BK Trucking challenges Caterpillar over ACERT engines

By Clarissa Kell-Holland, Land Line staff writer | 4/12/2013

A New Jersey-based trucking company has filed a proposed class action lawsuit against Caterpillar, claiming its C13 and C15 engines sold from 2007 to 2011 were defective.

Between 2007 and 2010, BK Trucking Co. of Newfield, NJ, purchased 10 tractors with C13 or C15 Caterpillar Advanced Combustion Emission Reduction Technology (ACERT) diesel engines.

According to court documents filed in the U.S. District Court for New Jersey, BK Trucking alleges that problems with each of the tractors they purchased with this technology “began shortly after the vehicle was purchased, usually within 25,000 miles.” The company cites “numerous breakdowns of the engines, specifically the emissions and regeneration systems” usually every seven to eight weeks, which forced drivers to pull over and shut down.

BK Trucking complains that after a breakdown, the truck had to be towed to a Caterpillar-authorized repair facility, because the computer codes and software were proprietary and BK’s own mechanics or other truck repair facilities were not able to repair or service the ACERT system or the DPF.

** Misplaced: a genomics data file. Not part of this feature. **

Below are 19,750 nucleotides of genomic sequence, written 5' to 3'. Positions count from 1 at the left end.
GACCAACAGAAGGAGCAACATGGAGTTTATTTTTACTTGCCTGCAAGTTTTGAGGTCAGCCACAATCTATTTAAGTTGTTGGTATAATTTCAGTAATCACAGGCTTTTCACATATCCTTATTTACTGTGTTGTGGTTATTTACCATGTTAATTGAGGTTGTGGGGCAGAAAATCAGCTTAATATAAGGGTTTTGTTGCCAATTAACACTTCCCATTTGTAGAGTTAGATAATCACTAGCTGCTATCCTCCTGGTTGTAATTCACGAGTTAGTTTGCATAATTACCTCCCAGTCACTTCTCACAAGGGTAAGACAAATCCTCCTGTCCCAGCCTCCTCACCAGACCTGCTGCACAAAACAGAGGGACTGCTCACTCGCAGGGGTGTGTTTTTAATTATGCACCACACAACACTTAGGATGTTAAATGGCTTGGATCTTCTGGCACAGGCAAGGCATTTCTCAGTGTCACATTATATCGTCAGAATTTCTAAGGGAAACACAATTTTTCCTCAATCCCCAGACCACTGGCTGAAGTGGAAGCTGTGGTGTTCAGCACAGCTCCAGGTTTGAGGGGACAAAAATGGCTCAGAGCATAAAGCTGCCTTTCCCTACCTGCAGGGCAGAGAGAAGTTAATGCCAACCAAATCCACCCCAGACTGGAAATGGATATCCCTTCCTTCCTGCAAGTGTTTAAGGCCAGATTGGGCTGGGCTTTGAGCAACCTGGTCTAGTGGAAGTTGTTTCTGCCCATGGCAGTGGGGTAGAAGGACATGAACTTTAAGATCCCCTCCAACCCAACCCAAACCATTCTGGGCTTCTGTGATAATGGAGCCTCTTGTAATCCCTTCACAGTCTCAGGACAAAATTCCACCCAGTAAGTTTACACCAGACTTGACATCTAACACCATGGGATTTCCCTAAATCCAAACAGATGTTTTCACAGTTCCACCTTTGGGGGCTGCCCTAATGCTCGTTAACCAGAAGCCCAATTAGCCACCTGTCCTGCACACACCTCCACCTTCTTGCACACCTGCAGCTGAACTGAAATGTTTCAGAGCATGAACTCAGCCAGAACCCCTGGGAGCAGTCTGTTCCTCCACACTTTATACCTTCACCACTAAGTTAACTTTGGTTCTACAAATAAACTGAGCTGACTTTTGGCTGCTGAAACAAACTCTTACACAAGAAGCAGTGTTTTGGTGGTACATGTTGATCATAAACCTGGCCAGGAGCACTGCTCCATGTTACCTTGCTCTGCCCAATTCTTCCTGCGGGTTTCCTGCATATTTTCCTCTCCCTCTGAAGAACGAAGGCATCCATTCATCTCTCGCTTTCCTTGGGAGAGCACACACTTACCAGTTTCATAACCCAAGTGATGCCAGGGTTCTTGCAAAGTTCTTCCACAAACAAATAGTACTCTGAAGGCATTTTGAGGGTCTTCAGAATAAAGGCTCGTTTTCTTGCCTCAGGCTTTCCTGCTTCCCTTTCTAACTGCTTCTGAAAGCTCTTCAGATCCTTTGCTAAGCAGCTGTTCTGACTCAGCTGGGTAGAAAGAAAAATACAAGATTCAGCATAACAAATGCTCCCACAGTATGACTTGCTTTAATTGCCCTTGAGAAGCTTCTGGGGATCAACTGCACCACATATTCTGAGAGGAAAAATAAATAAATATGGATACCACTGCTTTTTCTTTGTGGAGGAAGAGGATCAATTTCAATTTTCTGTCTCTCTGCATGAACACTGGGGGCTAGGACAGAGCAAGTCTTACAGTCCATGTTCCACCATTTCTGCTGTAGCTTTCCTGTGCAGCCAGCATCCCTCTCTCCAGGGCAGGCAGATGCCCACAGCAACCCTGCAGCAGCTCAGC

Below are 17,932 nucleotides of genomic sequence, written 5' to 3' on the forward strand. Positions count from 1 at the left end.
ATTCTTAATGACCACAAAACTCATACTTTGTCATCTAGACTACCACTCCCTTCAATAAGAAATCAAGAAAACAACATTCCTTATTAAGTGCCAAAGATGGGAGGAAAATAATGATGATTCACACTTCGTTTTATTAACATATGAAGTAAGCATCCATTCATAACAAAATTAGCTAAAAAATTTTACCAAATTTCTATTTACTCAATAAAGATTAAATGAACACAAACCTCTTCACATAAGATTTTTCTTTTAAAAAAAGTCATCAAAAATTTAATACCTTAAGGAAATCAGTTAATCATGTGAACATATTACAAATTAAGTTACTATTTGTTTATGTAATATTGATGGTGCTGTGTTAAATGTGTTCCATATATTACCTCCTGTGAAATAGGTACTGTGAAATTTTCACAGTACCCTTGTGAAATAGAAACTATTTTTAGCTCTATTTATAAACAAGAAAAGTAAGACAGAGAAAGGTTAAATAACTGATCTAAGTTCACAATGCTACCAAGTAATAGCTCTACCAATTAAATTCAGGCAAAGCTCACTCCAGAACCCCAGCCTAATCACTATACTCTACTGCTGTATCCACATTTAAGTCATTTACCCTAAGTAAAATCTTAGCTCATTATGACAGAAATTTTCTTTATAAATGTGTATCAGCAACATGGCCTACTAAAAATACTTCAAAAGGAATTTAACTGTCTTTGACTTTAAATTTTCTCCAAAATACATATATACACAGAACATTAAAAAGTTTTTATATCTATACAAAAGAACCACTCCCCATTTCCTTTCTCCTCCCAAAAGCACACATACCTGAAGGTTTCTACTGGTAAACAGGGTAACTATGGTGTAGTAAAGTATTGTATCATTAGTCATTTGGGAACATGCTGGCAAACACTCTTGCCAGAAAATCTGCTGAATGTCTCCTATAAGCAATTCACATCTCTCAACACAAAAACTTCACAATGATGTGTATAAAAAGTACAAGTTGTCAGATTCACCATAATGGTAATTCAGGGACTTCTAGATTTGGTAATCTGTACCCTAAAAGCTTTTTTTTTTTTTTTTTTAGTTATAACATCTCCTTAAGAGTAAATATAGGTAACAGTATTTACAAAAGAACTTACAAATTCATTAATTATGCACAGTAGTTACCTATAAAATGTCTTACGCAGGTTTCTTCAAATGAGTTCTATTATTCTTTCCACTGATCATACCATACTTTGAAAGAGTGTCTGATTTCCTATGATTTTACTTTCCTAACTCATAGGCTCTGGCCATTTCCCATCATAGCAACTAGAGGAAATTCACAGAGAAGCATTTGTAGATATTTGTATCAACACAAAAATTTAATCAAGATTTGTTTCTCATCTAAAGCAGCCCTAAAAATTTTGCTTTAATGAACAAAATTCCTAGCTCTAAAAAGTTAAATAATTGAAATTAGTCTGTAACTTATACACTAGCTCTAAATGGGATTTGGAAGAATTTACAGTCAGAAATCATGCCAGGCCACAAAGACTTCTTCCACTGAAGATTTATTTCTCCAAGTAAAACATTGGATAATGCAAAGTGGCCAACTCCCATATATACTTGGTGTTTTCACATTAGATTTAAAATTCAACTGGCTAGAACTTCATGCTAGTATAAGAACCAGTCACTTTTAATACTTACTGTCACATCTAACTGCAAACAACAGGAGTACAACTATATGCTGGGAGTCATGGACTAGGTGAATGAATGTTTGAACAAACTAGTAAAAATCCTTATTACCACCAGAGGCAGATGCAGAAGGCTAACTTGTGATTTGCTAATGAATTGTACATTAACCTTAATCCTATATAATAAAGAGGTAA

BK Trucking also claims in the lawsuit that it has sustained economic losses stemming from the alleged problems with the C13 and C15 engines. The company states it sustained economic losses because of “multiple catastrophic engine failures and attempted repairs to the engine, and substantially lower resale values associated with the vehicles containing the engines because the problems with the engines are widely known and feared in the industry.”

The class that the plaintiff seeks to represent is defined as “all individuals in New Jersey who purchased, not for resale, trucks and other heavy duty vehicles containing defective emissions and regeneration systems in their model year 2007 through 2011 Caterpillar C13 and C15 ACERT diesel engines.”

A New Jersey-based trucking company has filed a lawsuit against Caterpillar, claiming its C13 and C15 engines were defective.

A similar challenge was filed in Texas in 2010 after a company there purchased buses with 90 C15 ACERT engines.

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